To the editor:
(Re: “Opposition to recent school speaker was rooted in fiction,” May 2, 2013) [Reporter Aaron] Becker’s piece in the “Education” section of last week’s paper is filled with inaccuracies about the concerns over the event of Rev. Eric Timm.
First, Becker said that concerns were “rooted in fiction.” That’s false.
The concerns were reasonable and justifiable. Upon seeking legal advice, the school district pulled the funding because of the religious entanglement problem.
Additionally, the linkage of the event to the Hillside Assembly Church remains of concern. Why are churches sponsoring events in our public schools? ...
I believed Timm; I took him at his word. After all, who wouldn’t trust a reverend? Should I have instead assumed he was lying about his own motives?
No one can know the future, of course, so the opposition from weeks ago could not possibly have been about the actual presentations’ as-yet-nonexistent content.
What would you have us do, Mr. Becker? Wait until after the problem happens, as it did a few years ago with a similar situation (Bob Lenz), or try to prevent the problem? ...
Second, Mr. Becker presents a flawed argument about the law, suggesting that because the exact phrase “separation of church and state” is not found in the Constitution that somehow this means the idea is also absent from our nation’s laws.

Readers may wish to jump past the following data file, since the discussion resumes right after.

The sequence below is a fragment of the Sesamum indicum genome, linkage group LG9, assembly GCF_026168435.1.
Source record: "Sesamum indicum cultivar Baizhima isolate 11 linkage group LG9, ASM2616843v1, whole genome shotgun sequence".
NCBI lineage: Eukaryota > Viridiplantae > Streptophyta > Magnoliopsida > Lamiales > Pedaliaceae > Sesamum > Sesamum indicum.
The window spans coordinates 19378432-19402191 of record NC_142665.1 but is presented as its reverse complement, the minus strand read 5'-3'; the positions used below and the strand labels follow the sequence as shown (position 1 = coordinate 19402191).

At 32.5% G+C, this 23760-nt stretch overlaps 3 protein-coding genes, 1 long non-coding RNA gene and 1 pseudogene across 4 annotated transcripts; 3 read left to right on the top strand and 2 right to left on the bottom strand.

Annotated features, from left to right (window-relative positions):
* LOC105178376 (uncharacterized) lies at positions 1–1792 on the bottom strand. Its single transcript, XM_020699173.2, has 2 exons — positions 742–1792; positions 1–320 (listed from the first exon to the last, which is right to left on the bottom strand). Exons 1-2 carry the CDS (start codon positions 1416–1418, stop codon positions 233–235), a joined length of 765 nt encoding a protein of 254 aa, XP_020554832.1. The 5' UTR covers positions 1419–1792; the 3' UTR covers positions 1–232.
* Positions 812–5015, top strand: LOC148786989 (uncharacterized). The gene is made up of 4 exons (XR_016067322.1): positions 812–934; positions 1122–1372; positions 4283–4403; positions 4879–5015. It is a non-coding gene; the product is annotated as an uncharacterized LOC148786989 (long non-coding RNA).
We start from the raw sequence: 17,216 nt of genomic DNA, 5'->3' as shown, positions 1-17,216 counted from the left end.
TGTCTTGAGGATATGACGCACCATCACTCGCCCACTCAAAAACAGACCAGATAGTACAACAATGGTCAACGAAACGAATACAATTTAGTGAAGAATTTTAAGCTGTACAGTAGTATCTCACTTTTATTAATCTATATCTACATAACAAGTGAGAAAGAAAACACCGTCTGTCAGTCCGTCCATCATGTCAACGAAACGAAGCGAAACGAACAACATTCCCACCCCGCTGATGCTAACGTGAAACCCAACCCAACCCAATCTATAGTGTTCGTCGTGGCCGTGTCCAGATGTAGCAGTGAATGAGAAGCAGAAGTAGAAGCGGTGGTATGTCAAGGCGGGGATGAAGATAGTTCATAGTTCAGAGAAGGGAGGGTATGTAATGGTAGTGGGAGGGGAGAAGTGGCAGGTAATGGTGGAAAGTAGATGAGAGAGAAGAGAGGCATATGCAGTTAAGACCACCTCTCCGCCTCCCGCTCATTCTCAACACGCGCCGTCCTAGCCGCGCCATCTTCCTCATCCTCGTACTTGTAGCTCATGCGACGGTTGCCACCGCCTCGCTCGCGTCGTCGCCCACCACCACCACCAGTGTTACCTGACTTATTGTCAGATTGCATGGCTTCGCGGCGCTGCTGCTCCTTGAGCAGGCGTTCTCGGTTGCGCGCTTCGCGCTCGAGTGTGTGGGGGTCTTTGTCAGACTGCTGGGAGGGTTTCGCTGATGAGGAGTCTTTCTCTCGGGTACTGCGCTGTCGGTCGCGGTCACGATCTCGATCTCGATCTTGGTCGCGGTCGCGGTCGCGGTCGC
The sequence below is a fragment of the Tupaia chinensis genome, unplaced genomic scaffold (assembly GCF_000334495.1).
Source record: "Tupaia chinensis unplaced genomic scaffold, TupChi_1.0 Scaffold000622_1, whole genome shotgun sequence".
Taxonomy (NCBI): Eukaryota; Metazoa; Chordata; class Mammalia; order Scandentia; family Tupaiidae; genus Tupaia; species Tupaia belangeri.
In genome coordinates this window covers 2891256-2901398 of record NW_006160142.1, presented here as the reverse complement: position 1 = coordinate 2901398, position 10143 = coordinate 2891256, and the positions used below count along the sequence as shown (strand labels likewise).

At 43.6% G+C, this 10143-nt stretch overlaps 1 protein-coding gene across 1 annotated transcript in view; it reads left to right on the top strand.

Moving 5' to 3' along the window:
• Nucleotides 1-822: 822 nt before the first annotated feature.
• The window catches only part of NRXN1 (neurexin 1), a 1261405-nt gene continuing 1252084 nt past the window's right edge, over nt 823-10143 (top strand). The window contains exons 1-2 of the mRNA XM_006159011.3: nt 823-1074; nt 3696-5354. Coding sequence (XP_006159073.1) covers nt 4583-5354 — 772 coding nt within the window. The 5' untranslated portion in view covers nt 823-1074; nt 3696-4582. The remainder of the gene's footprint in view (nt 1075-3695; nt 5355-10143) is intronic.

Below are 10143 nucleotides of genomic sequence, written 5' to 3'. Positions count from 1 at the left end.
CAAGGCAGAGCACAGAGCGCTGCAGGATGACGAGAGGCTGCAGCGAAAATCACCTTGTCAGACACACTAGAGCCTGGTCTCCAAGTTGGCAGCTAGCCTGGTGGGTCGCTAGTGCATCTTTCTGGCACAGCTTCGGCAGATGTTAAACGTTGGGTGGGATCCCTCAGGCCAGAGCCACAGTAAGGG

I also can’t find the exact phrase “innocent until proven guilty”, yet I am confident that it’s a foundational principle of the Constitution.
Likewise, the principle of avoiding religious entanglement is indeed in the Constitution, and, because of this, the Supreme Court has ruled repeatedly that government (i.e., public schools, in this case) cannot sponsor (i.e. pay for, in this case) or show preference towards religion.
Third, we can quibble over “of” or “from,” but suffice to say that one person’s freedom OF religion necessarily entails freedom FROM every other possible religion (including the many different interpretations of Christianity). ...
None of this is a “tired argument” nor was it a “phony controversy” (those were Becker’s words). Becker’s article misrepresents the real reasons that Tim Lyke, Dan Mitchell, Joan Zei, and others, including myself, have raised concerns publicly, and why many other Ripon residents are also concerned, even after this event.
I’m disappointed by Becker’s dismissals of, and disparaging remarks towards, sincere citizens.
— Steve Martin
629 Woodside Ave.
To read the entire letter, see the May 9, 2013 edition of The Ripon Commonwealth Press.